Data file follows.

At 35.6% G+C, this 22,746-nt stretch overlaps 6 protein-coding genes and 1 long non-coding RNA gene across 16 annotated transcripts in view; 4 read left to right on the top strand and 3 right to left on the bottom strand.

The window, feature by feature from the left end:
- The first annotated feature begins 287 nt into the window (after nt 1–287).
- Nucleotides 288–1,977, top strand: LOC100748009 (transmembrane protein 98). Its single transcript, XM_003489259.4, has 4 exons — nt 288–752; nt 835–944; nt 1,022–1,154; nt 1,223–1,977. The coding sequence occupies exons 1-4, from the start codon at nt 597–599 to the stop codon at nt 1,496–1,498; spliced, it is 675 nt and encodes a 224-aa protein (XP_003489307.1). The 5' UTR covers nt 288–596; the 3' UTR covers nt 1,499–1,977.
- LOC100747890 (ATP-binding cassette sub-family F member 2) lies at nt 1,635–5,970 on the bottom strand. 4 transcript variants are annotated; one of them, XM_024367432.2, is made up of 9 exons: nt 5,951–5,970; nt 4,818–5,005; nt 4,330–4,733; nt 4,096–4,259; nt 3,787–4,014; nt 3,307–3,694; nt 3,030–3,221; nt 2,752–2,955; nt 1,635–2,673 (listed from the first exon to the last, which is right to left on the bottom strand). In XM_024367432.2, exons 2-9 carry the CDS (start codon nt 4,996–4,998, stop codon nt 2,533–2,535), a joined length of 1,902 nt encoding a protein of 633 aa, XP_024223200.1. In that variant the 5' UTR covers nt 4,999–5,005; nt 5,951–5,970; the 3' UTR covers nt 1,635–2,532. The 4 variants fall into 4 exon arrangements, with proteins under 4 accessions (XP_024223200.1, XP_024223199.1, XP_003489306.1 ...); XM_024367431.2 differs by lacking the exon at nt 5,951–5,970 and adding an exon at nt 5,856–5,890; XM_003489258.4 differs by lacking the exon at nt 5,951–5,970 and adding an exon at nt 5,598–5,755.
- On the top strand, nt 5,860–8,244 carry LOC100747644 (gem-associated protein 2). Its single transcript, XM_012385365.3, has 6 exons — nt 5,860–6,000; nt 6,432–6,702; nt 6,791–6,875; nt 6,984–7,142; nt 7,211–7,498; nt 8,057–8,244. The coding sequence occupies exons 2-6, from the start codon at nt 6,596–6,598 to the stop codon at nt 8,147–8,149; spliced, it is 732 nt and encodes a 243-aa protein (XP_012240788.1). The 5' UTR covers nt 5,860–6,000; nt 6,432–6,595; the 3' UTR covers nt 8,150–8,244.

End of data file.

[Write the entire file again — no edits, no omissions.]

At 35.6% G+C, this 22,746-nt stretch overlaps 6 protein-coding genes and 1 long non-coding RNA gene across 16 annotated transcripts in view; 4 read left to right on the top strand and 3 right to left on the bottom strand.

The window, feature by feature from the left end:
- The first annotated feature begins 287 nt into the window (after nt 1–287).
- Nucleotides 288–1,977, top strand: LOC100748009 (transmembrane protein 98). Its single transcript, XM_003489259.4, has 4 exons — nt 288–752; nt 835–944; nt 1,022–1,154; nt 1,223–1,977. The coding sequence occupies exons 1-4, from the start codon at nt 597–599 to the stop codon at nt 1,496–1,498; spliced, it is 675 nt and encodes a 224-aa protein (XP_003489307.1). The 5' UTR covers nt 288–596; the 3' UTR covers nt 1,499–1,977.
- LOC100747890 (ATP-binding cassette sub-family F member 2) lies at nt 1,635–5,970 on the bottom strand. 4 transcript variants are annotated; one of them, XM_024367432.2, is made up of 9 exons: nt 5,951–5,970; nt 4,818–5,005; nt 4,330–4,733; nt 4,096–4,259; nt 3,787–4,014; nt 3,307–3,694; nt 3,030–3,221; nt 2,752–2,955; nt 1,635–2,673 (listed from the first exon to the last, which is right to left on the bottom strand). In XM_024367432.2, exons 2-9 carry the CDS (start codon nt 4,996–4,998, stop codon nt 2,533–2,535), a joined length of 1,902 nt encoding a protein of 633 aa, XP_024223200.1. In that variant the 5' UTR covers nt 4,999–5,005; nt 5,951–5,970; the 3' UTR covers nt 1,635–2,532. The 4 variants fall into 4 exon arrangements, with proteins under 4 accessions (XP_024223200.1, XP_024223199.1, XP_003489306.1 ...); XM_024367431.2 differs by lacking the exon at nt 5,951–5,970 and adding an exon at nt 5,856–5,890; XM_003489258.4 differs by lacking the exon at nt 5,951–5,970 and adding an exon at nt 5,598–5,755.
- On the top strand, nt 5,860–8,244 carry LOC100747644 (gem-associated protein 2). Its single transcript, XM_012385365.3, has 6 exons — nt 5,860–6,000; nt 6,432–6,702; nt 6,791–6,875; nt 6,984–7,142; nt 7,211–7,498; nt 8,057–8,244. The coding sequence occupies exons 2-6, from the start codon at nt 6,596–6,598 to the stop codon at nt 8,147–8,149; spliced, it is 732 nt and encodes a 243-aa protein (XP_012240788.1). The 5' UTR covers nt 5,860–6,000; nt 6,432–6,595; the 3' UTR covers nt 8,150–8,244.